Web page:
atomThere are two primary ways to look at the world: the first is through the lens of materialism. Materialists believe that the universe is purely physical; a tangible reality that can be observed only through the physical senses or tools which are interpreted by the human intellect. A materialist would say that we can observe physical phenomena, measure them, create equations and models to represent these phenomena, and make predictions based on those equations and models. A materialist would argue that we can come to understand the entire universe, over time, by understanding the physical processes underlying it, in the same way we might understand the workings of a machine. If there is something we currently do not understand, it is simply because we do not yet understand the physics behind it. Many current theories fall under this category: The standard model of particle physics, dark energy, quantum gravity, and even consciousness itself.

Materialists are generally secularists in that they do not contemplate or even consider spiritual matters. To the materialist, the universe is made up of physical matter (particles and waves), which is the only substance we can actually measure, and thus it is the sole substance of reality. As such, physical substance is the only thing worth discussing or contemplating – all else is folly. Materialism could be summed up with the line, “Brownian motion, chance collisions and probability are what make up the nature of reality.”

Ancient GreeksMaterialism is the predominating world-view among governments, military, science, medicine, academics and media in the western world today. We see it in every aspect of life – relying on physical evidence by which to base decisions and protocol. It is neither right nor wrong: simply the way agencies set policy, conduct operations, set standards, and provide education. It has not always been this way; throughout history humans have oscillated between approaching the world from a materialist perspective (Ancient Greeks and Romans) to approaching it from a spiritualist one (Middle Ages Europe), and some have even attempted to balance the two (Enlightenment). Today, however, the major institutions of the western world are materialist in viewpoint.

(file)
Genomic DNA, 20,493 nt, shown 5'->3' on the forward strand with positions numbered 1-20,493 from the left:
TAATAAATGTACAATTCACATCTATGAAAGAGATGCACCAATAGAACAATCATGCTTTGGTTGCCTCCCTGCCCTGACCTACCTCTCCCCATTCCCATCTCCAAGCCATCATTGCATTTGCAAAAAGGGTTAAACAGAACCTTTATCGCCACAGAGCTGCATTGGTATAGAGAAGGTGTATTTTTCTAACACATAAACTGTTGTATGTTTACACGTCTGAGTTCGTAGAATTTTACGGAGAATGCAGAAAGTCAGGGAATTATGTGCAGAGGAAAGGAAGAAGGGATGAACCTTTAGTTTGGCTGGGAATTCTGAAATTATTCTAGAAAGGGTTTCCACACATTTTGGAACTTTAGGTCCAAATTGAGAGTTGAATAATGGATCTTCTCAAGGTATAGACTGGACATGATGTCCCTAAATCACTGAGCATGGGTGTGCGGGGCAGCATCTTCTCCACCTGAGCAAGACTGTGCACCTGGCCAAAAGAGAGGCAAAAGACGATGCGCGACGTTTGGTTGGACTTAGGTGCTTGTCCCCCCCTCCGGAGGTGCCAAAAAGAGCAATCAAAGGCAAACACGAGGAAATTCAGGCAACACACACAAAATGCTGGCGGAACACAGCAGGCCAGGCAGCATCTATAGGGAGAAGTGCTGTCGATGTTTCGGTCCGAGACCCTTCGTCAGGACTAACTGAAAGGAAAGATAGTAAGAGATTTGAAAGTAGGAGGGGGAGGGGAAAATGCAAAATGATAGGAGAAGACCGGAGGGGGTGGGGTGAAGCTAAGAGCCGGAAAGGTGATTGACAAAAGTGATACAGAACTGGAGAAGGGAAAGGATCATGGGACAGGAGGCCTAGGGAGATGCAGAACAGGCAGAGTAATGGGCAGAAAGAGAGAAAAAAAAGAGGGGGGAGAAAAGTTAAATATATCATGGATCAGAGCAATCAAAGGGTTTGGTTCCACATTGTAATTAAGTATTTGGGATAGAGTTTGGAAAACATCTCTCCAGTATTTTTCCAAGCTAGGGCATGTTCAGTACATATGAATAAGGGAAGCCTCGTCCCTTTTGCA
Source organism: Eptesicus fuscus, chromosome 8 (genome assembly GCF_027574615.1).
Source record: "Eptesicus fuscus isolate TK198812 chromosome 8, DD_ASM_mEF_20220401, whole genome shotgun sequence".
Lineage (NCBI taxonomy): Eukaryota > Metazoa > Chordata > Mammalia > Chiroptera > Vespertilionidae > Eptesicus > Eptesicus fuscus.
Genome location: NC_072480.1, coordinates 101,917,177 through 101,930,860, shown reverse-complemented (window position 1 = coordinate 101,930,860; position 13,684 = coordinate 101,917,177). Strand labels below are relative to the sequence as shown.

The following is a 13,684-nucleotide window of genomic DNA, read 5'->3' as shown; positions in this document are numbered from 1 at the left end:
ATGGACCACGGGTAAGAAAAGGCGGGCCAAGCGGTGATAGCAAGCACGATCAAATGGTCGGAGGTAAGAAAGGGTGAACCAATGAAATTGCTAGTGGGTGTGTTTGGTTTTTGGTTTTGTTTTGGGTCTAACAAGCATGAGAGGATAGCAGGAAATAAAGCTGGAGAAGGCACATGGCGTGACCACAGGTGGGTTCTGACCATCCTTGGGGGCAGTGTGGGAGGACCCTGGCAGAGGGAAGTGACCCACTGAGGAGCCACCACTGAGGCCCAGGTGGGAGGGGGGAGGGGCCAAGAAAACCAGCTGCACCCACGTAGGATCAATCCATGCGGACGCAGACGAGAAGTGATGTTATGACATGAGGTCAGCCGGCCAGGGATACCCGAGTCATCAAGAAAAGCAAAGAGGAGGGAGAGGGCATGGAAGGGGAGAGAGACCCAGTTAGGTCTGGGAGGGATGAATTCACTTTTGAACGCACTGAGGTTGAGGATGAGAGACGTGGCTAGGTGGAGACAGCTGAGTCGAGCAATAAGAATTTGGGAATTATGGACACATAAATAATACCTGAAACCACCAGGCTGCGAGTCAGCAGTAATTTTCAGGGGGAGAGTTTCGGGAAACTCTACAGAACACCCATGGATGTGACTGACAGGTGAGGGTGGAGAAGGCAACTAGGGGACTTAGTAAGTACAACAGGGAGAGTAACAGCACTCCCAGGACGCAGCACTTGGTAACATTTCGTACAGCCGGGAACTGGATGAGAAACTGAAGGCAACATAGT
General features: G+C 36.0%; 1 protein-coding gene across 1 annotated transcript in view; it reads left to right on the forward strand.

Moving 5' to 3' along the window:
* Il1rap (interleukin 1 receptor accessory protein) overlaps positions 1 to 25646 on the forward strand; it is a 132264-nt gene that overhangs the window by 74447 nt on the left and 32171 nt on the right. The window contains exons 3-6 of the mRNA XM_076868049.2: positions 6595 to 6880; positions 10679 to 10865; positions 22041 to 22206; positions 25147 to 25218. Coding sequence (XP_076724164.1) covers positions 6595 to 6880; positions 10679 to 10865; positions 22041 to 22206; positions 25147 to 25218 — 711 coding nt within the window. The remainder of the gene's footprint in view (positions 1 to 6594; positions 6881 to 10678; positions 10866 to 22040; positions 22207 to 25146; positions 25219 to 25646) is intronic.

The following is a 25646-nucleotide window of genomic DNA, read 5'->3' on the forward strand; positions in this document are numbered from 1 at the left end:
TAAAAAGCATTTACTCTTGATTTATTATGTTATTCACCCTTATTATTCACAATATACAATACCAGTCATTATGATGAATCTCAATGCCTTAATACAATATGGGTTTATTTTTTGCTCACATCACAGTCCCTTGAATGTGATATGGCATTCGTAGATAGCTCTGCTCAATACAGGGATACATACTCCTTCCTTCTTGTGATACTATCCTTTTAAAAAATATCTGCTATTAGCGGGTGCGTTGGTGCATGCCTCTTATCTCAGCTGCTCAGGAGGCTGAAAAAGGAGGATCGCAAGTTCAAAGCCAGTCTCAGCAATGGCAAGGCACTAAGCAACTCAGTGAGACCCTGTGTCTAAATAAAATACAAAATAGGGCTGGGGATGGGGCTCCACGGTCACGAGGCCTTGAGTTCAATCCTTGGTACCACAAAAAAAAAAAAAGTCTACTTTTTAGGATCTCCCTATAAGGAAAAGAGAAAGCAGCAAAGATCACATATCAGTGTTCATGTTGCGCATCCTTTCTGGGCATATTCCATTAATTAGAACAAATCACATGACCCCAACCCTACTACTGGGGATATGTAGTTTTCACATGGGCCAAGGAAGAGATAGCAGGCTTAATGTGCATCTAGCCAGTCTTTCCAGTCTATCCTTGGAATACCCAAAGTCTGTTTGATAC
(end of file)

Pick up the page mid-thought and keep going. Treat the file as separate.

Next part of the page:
Spiritualists, on the other hand, believe that a supernatural force exists which is beyond physical. While most spiritualists would agree that we are, on some level, experiencing a physical universe, there is something more, a metaphysical reality that goes beyond material substance. The substance in which a spiritualist believes may vary, as some may believe in a dual realm of material and spirit, while others believe there is a third, or primary, substance from which all other substances emerge.  Some even believe that the physical realm exists only in one’s mind; that the true nature of reality is in this primary substance. Some examples of spiritualist philosophies include Advaita Vedanta, Daoism, and monotheistic religions like Judaism, Christianity and Islam.